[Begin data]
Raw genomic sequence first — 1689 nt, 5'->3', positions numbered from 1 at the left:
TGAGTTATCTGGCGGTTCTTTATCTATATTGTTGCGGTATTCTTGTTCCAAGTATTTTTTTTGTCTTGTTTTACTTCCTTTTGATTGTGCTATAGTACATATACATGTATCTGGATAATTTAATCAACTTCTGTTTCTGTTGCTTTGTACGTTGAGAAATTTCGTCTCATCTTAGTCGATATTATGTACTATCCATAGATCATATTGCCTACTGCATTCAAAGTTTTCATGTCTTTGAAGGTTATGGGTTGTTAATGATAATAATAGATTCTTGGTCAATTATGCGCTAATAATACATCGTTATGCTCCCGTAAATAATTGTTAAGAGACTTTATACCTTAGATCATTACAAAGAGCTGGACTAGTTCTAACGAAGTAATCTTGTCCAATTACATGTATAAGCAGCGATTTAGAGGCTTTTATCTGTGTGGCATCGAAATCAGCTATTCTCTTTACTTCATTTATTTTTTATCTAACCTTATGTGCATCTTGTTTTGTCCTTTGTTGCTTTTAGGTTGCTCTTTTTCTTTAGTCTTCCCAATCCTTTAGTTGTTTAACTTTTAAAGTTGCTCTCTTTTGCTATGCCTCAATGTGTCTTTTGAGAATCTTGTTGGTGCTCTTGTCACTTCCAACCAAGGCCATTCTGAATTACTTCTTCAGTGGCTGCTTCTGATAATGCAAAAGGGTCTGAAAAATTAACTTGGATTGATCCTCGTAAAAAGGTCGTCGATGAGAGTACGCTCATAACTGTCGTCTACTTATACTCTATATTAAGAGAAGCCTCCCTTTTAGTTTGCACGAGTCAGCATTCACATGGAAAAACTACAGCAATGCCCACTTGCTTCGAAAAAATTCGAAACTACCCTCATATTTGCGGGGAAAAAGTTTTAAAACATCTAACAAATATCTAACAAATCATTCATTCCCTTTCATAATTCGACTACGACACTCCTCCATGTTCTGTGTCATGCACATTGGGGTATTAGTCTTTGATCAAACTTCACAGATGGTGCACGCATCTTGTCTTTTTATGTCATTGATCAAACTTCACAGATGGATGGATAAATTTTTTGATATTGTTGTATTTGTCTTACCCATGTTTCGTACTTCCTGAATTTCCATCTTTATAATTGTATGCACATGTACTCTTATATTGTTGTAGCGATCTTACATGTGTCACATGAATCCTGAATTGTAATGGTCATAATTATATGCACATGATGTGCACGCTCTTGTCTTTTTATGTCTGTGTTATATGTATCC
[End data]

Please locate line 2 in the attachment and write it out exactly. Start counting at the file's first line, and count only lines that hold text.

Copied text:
TGAGTTATCTGGCGGTTCTTTATCTATATTGTTGCGGTATTCTTGTTCCAAGTATTTTTTTTGTCTTGTTTTACTTCCTTTTGATTGTGCTATAGTACATATACATGTATCTGGATAATTTAATCAACTTCTGTTTCTGTTGCTTTGTACGTTGAGAAATTTCGTCTCATCTTAGTCGATATTATGTACTATCCATAGATCATATTGCCTACTGCATTCAAAGTTTTCATGTCTTTGAAGGTTATGGGTTGTTAATGATAATAATAGATTCTTGGTCAATTATGCGCTAATAATACATCGTTATGCTCCCGTAAATAATTGTTAAGAGACTTTATACCTTAGATCATTACAAAGAGCTGGACTAGTTCTAACGAAGTAATCTTGTCCAATTACATGTATAAGCAGCGATTTAGAGGCTTTTATCTGTGTGGCATCGAAATCAGCTATTCTCTTTACTTCATTTATTTTTTATCTAACCTTATGTGCATCTTGTTTTGTCCTTTGTTGCTTTTAGGTTGCTCTTTTTCTTTAGTCTTCCCAATCCTTTAGTTGTTTAACTTTTAAAGTTGCTCTCTTTTGCTATGCCTCAATGTGTCTTTTGAGAATCTTGTTGGTGCTCTTGTCACTTCCAACCAAGGCCATTCTGAATTACTTCTTCAGTGGCTGCTTCTGATAATGCAAAAGGGTCTGAAAAATTAACTTGGATTGATCCTCGTAAAAAGGTCGTCGATGAGAGTACGCTCATAACTGTCGTCTACTTATACTCTATATTAAGAGAAGCCTCCCTTTTAGTTTGCACGAGTCAGCATTCACATGGAAAAACTACAGCAATGCCCACTTGCTTCGAAAAAATTCGAAACTACCCTCATATTTGCGGGGAAAAAGTTTTAAAACATCTAACAAATATCTAACAAATCATTCATTCCCTTTCATAATTCGACTACGACACTCCTCCATGTTCTGTGTCATGCACATTGGGGTATTAGTCTTTGATCAAACTTCACAGATGGTGCACGCATCTTGTCTTTTTATGTCATTGATCAAACTTCACAGATGGATGGATAAATTTTTTGATATTGTTGTATTTGTCTTACCCATGTTTCGTACTTCCTGAATTTCCATCTTTATAATTGTATGCACATGTACTCTTATATTGTTGTAGCGATCTTACATGTGTCACATGAATCCTGAATTGTAATGGTCATAATTATATGCACATGATGTGCACGCTCTTGTCTTTTTATGTCTGTGTTATATGTATCC